Taking a line through the first letters of the words specific, measurable, achievable, reviewable, and time bound, we have the acronym SMART Goals.
Does this mean SMART goals are restrictive and bounded? Not at all! This framework merely provides the stability that we need while setting meaningful goals for ourselves. Remember, Goal setting is not just about setting goals! It’s also about attaining them and resetting them for a larger space.
Echoing the words of Rabindranath Tagore let “tireless striving stretch its arms towards perfection!” We can never attain perfection simply because as we attain a higher levels of performance and achievement, the environment places even tougher challenges in our way. This spiraling process of evolutionary growth keeps pushing us higher and higher in our life.
The Need for Thinking Big
Naladiyar a Tamil work on personal growth and ethics, says, “Far better is the arrow that misses an elephant than that which hits a mere jackal! Great people always aim high!”
The famous Tamil work Thirukkural speaks eloquently about the need for a positively energized attitude in goal setting. The poet Thiruvalluvar says, “Just as the height of the lotus flower in the pond is raised constantly as the water level rises, so is our position in life raised by the attitude of our mind.” People who have achieved greatness in their lives are those who truly dared to dream. But as our great President Dr. A.P.J. Abdul Kalaam remarks, “To dream we have to close our eyes. But to attain our dreams we have to open them and start working!”
A greater part of success is defining direction and destination clearly, unambiguously and firmly. Goal setting is a function of great vision with great focus. Vision is aiming high or thinking big while fixing the target. Focus is concentrating on and hitting the target. Good planners need both these faculties.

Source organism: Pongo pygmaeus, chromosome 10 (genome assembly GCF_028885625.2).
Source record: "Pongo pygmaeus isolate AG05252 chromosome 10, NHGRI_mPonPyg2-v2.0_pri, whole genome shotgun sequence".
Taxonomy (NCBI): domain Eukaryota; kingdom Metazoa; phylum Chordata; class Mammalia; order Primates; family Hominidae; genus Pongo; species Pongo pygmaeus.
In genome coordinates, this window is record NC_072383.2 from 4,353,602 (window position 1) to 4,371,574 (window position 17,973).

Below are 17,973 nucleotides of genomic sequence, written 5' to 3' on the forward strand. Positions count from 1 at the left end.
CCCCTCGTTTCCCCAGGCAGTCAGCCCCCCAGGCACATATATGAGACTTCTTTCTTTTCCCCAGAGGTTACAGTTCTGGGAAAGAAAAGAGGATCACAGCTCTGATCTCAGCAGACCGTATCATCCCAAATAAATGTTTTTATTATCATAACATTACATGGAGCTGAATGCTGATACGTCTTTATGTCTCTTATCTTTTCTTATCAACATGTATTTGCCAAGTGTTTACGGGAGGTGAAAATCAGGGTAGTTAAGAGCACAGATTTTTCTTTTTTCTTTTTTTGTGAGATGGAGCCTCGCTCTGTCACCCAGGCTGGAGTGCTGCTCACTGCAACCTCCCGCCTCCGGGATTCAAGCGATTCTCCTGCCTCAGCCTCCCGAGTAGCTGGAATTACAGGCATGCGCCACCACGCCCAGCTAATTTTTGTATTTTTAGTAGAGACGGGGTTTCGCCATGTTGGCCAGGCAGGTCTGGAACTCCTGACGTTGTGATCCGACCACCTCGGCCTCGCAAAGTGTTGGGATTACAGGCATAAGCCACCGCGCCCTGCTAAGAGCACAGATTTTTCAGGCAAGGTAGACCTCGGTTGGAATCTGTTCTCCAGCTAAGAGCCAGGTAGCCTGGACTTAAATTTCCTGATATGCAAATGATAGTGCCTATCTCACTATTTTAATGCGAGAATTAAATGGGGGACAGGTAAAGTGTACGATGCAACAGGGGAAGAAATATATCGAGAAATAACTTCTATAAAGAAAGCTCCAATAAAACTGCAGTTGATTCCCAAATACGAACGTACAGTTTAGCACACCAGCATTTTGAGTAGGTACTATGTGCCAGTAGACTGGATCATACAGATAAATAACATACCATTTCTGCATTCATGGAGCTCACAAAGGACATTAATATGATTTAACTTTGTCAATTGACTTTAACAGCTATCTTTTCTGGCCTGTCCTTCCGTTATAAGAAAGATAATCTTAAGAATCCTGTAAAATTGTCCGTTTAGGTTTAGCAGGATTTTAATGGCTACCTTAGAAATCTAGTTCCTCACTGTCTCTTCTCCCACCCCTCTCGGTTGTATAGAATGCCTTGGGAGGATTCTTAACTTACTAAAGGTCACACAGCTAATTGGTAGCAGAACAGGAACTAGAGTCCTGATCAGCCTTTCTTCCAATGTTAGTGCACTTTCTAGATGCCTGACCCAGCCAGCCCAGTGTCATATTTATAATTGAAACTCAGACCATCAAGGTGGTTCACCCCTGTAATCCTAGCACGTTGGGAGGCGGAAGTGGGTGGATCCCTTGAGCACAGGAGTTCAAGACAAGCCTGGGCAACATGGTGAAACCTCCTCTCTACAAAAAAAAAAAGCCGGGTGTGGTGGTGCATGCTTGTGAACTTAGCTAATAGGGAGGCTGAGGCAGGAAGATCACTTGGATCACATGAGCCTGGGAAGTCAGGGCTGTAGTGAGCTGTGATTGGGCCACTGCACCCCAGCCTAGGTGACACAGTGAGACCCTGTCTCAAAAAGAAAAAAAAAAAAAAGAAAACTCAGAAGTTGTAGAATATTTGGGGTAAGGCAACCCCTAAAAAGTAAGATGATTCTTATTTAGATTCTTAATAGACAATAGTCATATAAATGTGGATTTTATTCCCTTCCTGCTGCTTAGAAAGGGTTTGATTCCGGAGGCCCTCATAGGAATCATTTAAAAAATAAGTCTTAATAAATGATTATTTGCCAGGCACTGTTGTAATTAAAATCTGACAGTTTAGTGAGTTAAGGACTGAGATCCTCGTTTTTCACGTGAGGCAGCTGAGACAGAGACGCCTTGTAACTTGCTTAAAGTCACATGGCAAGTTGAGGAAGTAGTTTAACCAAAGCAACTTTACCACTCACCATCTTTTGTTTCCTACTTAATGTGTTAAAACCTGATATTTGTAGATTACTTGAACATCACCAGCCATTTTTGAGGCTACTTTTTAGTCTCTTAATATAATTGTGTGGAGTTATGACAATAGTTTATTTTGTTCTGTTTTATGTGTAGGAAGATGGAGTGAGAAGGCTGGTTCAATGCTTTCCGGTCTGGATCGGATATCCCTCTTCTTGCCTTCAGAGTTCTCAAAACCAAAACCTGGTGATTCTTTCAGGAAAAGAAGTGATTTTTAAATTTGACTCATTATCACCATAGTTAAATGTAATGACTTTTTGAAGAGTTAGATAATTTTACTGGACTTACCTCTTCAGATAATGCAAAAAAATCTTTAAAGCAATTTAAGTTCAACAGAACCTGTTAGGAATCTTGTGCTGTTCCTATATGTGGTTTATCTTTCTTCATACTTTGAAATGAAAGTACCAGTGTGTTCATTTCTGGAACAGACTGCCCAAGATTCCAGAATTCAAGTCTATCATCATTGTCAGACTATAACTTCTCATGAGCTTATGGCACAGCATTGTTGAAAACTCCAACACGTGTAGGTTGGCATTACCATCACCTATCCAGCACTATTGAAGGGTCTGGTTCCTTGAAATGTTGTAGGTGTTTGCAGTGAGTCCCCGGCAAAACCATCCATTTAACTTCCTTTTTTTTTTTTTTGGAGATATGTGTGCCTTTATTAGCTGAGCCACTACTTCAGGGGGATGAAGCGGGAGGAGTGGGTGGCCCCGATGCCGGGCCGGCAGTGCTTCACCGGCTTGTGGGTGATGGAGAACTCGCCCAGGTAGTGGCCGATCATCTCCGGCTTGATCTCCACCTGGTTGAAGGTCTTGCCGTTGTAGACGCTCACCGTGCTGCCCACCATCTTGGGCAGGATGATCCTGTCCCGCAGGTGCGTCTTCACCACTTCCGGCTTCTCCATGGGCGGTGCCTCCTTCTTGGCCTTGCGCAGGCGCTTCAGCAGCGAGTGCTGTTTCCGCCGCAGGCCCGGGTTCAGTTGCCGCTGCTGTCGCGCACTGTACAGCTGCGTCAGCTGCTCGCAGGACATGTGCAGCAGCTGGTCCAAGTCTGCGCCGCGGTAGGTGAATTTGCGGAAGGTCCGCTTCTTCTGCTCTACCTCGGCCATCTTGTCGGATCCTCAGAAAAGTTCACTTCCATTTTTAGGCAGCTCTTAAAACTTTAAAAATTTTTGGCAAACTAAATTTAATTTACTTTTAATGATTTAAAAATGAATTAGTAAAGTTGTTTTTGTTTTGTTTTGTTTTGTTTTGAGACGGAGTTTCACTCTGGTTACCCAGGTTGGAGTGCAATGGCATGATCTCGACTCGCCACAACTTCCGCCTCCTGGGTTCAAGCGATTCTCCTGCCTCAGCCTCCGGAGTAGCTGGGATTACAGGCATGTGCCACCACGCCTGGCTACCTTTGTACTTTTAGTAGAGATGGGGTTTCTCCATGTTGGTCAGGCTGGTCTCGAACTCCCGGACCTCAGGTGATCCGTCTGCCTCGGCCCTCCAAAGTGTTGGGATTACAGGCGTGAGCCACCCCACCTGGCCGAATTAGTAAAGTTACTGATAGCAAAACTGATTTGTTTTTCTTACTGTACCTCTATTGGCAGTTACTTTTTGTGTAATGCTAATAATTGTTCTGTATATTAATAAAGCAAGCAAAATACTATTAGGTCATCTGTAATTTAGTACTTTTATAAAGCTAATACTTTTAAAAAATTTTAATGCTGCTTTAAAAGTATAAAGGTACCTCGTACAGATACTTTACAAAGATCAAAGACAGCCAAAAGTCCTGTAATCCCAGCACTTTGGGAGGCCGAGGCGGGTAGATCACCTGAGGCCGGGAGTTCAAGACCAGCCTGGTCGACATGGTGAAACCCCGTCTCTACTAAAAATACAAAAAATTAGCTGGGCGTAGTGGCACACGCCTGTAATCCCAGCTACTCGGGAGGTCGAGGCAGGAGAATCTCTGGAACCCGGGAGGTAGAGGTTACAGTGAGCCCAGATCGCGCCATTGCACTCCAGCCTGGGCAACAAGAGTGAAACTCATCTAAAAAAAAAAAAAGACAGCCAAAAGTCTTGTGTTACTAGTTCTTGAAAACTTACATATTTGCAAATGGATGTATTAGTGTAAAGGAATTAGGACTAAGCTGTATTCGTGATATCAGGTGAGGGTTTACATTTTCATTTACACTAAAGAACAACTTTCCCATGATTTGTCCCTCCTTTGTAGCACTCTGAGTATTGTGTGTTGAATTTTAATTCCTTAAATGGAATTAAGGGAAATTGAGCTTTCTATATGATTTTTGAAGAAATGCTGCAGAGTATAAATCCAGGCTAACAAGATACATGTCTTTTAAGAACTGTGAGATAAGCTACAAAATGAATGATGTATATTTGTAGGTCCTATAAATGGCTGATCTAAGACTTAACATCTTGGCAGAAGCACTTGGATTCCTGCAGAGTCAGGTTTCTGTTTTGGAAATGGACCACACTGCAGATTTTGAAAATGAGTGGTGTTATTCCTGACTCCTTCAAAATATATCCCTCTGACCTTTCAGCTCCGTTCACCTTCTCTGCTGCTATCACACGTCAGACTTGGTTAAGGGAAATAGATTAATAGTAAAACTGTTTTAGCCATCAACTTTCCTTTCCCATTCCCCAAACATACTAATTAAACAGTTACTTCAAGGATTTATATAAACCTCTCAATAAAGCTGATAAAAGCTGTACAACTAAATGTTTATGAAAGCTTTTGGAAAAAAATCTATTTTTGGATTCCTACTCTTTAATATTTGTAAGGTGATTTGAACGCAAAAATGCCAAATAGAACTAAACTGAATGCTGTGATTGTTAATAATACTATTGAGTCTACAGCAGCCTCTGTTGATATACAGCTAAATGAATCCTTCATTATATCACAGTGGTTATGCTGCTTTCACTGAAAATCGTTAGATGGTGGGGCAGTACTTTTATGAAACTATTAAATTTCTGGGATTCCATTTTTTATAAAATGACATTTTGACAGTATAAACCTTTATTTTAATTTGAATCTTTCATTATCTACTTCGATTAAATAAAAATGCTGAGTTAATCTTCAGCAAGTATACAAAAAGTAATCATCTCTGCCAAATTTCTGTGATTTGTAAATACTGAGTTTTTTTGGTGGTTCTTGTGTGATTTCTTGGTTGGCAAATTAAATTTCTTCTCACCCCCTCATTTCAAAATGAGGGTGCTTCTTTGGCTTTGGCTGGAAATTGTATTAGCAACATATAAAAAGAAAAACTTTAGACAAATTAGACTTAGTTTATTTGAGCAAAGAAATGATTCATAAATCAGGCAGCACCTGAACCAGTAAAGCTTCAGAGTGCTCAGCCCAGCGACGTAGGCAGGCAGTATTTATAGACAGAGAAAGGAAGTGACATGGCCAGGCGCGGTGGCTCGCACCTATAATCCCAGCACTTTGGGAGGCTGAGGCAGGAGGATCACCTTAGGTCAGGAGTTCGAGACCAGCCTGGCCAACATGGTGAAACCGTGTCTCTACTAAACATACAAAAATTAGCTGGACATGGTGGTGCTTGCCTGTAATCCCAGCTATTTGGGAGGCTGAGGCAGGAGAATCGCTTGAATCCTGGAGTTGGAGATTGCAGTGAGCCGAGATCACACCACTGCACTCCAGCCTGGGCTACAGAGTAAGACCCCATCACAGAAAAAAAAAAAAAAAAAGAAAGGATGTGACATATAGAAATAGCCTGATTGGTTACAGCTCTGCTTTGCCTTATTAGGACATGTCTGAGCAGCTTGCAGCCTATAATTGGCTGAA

The process of Goal Setting:
Define your Mission:
The first step is to define our mission or our governing values. These are the rock bottom foundation of our lives. If our values are strong our goals are clear and meaningful.
There was a man who had a value system that said “Anything is OK so long as the money is flowing in”. He did indeed make a lot of money. But occasionally he would have that niggling doubt about the meaningfulness of his life and actions. When this happened he simply looked at his Rolex watch and told himself, “Oh my God! It’s already time for my next meeting!” Do you know this person, by any chance?
On the other hand listen to this story about a Japanese fisherman. A Japanese fisherman had a contract to fish on a lake between midnight and three o’clock in the morning. Everyday, the old fisherman and his son would take their motorboat out on the lake. One night, the son felt a tug on his net. It was a large fish! He was about to struggle with the fish and land it on the boat when his father said, “Son, let it go. The time allowed for our fishing is almost over.” The son tried to argue and said that it was just a few minutes beyond the stipulated time. But the old man was firm and they returned with their catch minus the big fish.
Five years later the son was out fishing on the same lake with his son, a young boy. He told him, “Son, we are rich and prosperous today! But, our prosperity is based on a lesson your grandfather taught me in this very boat on this lake five years ago.” And he went on to share the same lesson with his son!
This is called a value system. Individuals and firms that have a value system produce institutions. People who don’t understand the value of values just make a lot of money!
Goal setting is not simply about making money, or becoming famous or powerful. It is about defining our life and actions within the four corners of a special set of beliefs or values.
You can do this by writing out your own personal mission statement that describes what matters most to you, including your vision and values.